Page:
Choices cause confusion Congestion: Commuters approaching the intersection of U.S. 40 and 29 at Ridge Road say traffic lights chop up the flow of cars and offer too many options.


IN HOWARD COUNTY, commuters approaching the cluttered intersection of U.S. 40 and 29 at Ridge Road are getting a bit annoyed these days.

Traffic jams there are starting to get legendary -- and development is just beginning. It's a matter of time before this crossroads qualifies for two-aspirin status.

The problem is caused by traffic lights that chop up the flow of traffic and offer too many possibilities to turn too many ways. Such a smorgasbord at the wheel leads to driver confusion and backups.

As Jim Irvin, director of public works for Howard County, said of the site: "It is a complicated area from a traffic standpoint."

Intrepid couldn't agree more.

One commuter, Sanford Berman, complained that the traffic backups are maddening.

"Already this increasingly complex intersection is causing problems," Berman says. "It's going to be a horrendous, terrible tragedy waiting to happen. This is, I think a refresher, the problems between development and its traffic consequences, uncontrolled development can lead to this. It will only get worse."

Back to Irvin.

The county bureaucrat said drivers have raised concerns about the capacity and level of service on Ridge Road. But he added that those concerns should ease a little when the road is extended through to Rogers Avenue -- just north of Ellicott City's Main Street.

MVA is providing access to registration online

By mid-July, you'll be able to log on to register your vehicle with the state's Motor Vehicle Administration any day, any time.

MVA spokesman Richard Scher said the service is scheduled to be made available soon as part of a system called Access Maryland. That system also includes self-service terminals and telephone registration, Scher said.

"You will need no special software -- all you have to do is download the MVA site and take it from there," he said last week.

Complaints about roadwork during midday get results

So many commuters complained to State Highway Administration bureaucrats recently about construction work that slowed traffic to no faster than a crawl on southbound Reisterstown Road that (gasp!) action was actually taken.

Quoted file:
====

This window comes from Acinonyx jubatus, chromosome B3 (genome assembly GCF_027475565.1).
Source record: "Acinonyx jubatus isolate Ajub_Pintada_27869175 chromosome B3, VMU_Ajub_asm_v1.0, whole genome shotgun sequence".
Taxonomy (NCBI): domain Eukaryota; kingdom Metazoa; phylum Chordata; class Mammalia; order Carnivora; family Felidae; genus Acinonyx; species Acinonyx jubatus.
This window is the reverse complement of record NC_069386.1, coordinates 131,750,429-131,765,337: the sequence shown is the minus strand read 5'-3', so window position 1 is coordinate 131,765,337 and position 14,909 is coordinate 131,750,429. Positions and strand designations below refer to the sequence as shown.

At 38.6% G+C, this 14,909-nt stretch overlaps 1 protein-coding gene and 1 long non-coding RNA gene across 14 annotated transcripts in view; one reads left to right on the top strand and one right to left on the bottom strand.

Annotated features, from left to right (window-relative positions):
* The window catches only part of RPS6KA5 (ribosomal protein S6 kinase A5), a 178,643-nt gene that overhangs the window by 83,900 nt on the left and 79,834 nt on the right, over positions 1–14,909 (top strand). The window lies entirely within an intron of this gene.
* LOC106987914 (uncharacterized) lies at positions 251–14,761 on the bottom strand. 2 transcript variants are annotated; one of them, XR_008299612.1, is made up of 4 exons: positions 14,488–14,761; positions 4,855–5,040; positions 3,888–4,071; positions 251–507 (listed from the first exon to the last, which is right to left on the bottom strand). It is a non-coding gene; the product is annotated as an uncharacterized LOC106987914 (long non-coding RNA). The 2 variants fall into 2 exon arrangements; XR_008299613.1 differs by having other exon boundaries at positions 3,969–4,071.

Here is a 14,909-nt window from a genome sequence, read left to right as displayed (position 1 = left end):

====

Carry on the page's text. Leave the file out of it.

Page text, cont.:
It seems workers tied up traffic from noon to 3 p.m. for weeks on the project that aims to repave the well-worn northwest Baltimore County path and add new sidewalks. Your wheelster inspected the mess last week -- from the northbound lane, of course -- and was appalled to see the midday angst. The tie-ups stretched from McDonogh Road to just north of Painters Mill Road.

SHA spokeswoman Rose Muhlhausen said engineers have shifted their work schedules to commence at 7 p.m. and finish at 5 a.m., just before the morning rush hour starts to take over. The project is expected to be completed in November, Muhlhausen said.


Baltimore Department of Public Works officials said last week they plan to readjust the traffic signals at Northern Parkway and Belvedere Road after complaints about faulty timing by commuters and pedestrians. Speed humps could sprout on Lake Avenue just west of Charles Street. Community activists are seeking devices to slow the traffic that whizzes through the residential zone. A snag with a contractor involved in the road repairs at Hillen Road and Woodbourne Avenue has slowed completion of the project -- much to the dismay of nearby residents who shudder each time a vehicle drives over the metal plates, particularly late at night. Look for road resurfacing this week on Northern Landfill Road in Carroll County.

Keep in touch

You can mail, send by fax or call in questions or comments for the Intrepid Commuter. Here's how:

Mail letters -- The Sun, 1300 Bellona Ave., Lutherville 21093.


Call Sundial, The Baltimore Sun's telephone information service. 410-783-1800, enter Ext. 4305. From Anne Arundel County, dial 410-268-7736.

Pub Date: 6/08/98

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